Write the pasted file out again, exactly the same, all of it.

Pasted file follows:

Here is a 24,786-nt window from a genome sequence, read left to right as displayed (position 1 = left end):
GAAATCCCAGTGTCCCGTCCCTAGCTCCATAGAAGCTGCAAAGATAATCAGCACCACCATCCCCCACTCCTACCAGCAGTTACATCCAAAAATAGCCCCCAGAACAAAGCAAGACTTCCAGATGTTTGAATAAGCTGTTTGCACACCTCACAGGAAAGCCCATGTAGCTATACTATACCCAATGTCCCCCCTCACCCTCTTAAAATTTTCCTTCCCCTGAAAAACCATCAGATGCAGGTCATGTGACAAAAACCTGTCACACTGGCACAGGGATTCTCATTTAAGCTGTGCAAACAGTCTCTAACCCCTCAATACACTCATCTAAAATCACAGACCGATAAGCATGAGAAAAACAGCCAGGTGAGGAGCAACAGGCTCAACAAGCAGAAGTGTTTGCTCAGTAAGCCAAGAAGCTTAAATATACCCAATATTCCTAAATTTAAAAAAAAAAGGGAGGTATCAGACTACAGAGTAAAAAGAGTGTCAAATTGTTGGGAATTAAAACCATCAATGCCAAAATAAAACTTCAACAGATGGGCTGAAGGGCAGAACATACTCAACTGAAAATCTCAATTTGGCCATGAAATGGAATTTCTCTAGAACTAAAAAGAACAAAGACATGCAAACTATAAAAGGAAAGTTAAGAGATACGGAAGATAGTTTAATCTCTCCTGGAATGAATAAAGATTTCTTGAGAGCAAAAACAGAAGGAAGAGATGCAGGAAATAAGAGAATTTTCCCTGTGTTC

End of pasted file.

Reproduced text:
Here is a 24,786-nt window from a genome sequence, read left to right as displayed (position 1 = left end):
GAAATCCCAGTGTCCCGTCCCTAGCTCCATAGAAGCTGCAAAGATAATCAGCACCACCATCCCCCACTCCTACCAGCAGTTACATCCAAAAATAGCCCCCAGAACAAAGCAAGACTTCCAGATGTTTGAATAAGCTGTTTGCACACCTCACAGGAAAGCCCATGTAGCTATACTATACCCAATGTCCCCCCTCACCCTCTTAAAATTTTCCTTCCCCTGAAAAACCATCAGATGCAGGTCATGTGACAAAAACCTGTCACACTGGCACAGGGATTCTCATTTAAGCTGTGCAAACAGTCTCTAACCCCTCAATACACTCATCTAAAATCACAGACCGATAAGCATGAGAAAAACAGCCAGGTGAGGAGCAACAGGCTCAACAAGCAGAAGTGTTTGCTCAGTAAGCCAAGAAGCTTAAATATACCCAATATTCCTAAATTTAAAAAAAAAAGGGAGGTATCAGACTACAGAGTAAAAAGAGTGTCAAATTGTTGGGAATTAAAACCATCAATGCCAAAATAAAACTTCAACAGATGGGCTGAAGGGCAGAACATACTCAACTGAAAATCTCAATTTGGCCATGAAATGGAATTTCTCTAGAACTAAAAAGAACAAAGACATGCAAACTATAAAAGGAAAGTTAAGAGATACGGAAGATAGTTTAATCTCTCCTGGAATGAATAAAGATTTCTTGAGAGCAAAAACAGAAGGAAGAGATGCAGGAAATAAGAGAATTTTCCCTGTGTTC